Look at that friend you emailed or texted just now. What connects you with that person? How’d you meet them? What keeps you two connected? Do you even think about it? Do you even need to? It’s as natural as breathing, the background static that we don’t notice but keeps the phones working, the lines open, the trains running on time. Without them, we are vapour, wisps, a record with no needle. They make what we’re doing matter. They are more than a crutch; they are our very spine.

Several years ago, I spent some time in Miami with two old, old friends who had just got engaged. My then girlfriend accompanied me, and I did what I could to describe her beforehand, what she liked, what mattered to her, why I liked her… what they should expect, essentially. We spent the weekend, and she left a day before I did, leaving the three of us with one last night.

That night, we bought four bottles of wine, turned on some music and had our post-match report. They know me as well as anyone does; they know where all the bodies are buried, better than I do, really. They compared and contrasted her with women in my past, placed her in a certain context, pointed out how I had changed over the years, why they liked her, why I looked happier than I’ve looked in a while, and then off we went. We told old stories, sure, but it was not merely wistful reminiscence. They’re as current as they’ve ever been. They know me the way I know them; from a genuine, kind place that just can’t wait to see what will happen next. It was our story, and we were telling it. We were getting it wrong in places, we were jumping to conclusions, we were exaggerating details for our own amusement… and we smiled and laughed and felt eternally at home. Which is where we were. Which is where we are.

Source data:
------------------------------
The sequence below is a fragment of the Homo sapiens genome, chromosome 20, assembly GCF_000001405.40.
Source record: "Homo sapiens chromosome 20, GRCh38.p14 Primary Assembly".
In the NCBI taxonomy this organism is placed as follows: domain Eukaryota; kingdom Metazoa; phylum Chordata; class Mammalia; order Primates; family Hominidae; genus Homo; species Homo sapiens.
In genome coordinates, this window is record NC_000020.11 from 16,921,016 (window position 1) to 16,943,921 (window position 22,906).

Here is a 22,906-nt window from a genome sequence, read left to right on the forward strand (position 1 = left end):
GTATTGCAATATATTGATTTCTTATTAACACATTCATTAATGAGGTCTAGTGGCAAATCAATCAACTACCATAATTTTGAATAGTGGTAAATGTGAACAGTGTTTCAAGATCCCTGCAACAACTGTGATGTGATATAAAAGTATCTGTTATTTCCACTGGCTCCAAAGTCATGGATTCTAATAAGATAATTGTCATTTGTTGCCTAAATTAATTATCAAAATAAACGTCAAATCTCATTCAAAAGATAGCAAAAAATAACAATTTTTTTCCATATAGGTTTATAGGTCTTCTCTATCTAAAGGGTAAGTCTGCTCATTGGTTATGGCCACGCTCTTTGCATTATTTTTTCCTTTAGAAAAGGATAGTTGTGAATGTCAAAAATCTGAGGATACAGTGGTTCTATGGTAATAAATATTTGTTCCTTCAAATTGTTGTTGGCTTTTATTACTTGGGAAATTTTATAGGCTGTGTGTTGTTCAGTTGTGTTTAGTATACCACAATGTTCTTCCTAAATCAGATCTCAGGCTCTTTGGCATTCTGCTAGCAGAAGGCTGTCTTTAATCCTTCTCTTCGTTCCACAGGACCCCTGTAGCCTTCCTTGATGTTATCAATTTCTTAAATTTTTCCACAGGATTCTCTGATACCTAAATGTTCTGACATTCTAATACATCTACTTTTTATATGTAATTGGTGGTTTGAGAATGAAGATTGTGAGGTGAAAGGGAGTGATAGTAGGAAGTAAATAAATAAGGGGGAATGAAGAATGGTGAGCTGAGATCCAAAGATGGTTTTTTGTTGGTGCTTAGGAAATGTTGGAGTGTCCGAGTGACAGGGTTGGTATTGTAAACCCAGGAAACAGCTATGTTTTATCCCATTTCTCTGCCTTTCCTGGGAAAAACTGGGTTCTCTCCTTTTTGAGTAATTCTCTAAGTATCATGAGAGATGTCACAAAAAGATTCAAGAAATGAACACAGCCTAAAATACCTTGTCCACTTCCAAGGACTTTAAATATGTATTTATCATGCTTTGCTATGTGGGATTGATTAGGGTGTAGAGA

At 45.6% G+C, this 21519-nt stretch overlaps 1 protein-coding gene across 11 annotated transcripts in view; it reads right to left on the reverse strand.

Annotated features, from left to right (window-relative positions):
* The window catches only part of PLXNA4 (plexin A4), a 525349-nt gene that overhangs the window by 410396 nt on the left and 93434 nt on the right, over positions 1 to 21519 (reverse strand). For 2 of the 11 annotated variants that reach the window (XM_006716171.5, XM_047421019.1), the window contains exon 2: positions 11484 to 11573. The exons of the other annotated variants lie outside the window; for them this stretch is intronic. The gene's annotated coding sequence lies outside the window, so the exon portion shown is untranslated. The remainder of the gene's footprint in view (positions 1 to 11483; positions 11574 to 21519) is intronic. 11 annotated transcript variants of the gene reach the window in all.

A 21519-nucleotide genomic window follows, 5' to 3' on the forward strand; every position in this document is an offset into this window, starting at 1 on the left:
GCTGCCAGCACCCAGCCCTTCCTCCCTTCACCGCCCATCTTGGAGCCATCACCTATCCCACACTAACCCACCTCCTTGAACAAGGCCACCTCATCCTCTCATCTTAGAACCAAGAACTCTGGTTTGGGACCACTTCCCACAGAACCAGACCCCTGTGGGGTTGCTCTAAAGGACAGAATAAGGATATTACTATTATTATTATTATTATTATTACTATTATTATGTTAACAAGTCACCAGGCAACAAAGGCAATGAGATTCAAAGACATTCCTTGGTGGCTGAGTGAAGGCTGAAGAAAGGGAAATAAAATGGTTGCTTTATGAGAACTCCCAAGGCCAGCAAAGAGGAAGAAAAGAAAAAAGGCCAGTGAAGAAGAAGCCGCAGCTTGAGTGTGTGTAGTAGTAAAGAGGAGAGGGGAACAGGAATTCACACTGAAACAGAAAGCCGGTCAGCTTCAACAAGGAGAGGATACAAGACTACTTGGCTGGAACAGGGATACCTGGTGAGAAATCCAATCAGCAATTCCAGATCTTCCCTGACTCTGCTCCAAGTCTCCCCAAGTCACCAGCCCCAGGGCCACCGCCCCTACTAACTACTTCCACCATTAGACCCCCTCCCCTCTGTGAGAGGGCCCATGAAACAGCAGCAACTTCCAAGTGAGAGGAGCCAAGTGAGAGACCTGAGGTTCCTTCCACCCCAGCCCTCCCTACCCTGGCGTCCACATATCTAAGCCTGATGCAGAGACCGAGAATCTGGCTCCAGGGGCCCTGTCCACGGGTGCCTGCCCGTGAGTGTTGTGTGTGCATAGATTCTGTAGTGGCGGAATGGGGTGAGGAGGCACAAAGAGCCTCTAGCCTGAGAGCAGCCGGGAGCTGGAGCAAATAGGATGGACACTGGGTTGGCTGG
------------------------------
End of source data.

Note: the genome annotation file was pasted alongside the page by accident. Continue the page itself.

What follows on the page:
It is a treasure to have all these people in my life, both old and new. I am so lucky. Allow me this moment to tell them: Thank you.

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Game on!

There was chaos at the small flat just off the corner of Brighton Road and Lansdowne Road in Surrey the other night, and the people causing the ruckus were lucky nobody called the police.

If you stood outside the door, or in the hall of the floor below, or even out on the street, you could hear them. At first it seemed like they were laughing and having fun, talking shit to each other, being jestingly competitive. But then it escalated. The couple’s voices started rising. Then they were screaming. You heard stuff being thrown across the room. You heard the dog howling for quiet. The floor shook as they jumped up and down.

It all ended with a loud, violent “MotherFUCKER!” and a piercing wail of “You know what? Fuck this stupid game! I’m sick of it!” Then another loud bang. There was no weeping, not yet anyway, but the pain was evident. This couple was ruthless, vile, twisted. Whatever mess they were in, they were in it deep.

Mercifully, the neighbour decided she couldn’t take this anymore, not when it was already after midnight, no way. She walked across the hall and rang the doorbell, nervous that she was about to become a witness to some gruesome bloodbath, but still undeniably (and understandably) irritated. Someone had to say something. People were trying to sleep, you know.

My mate Richard opened the door. “Oh, shit, ma’am, I’m so sorry,” he said in his best oh-so-polite voice. “We were just playing a game in here, and it was a really close game, and we got a little carried away. I’m sorry, sorry. Won’t happen again.” I was glad he answered the door (upon hearing the doorbell, I immediately hid under the bed); I was still too fired up to carry on a normal conversation, particularly one in which I needed to look remorseful.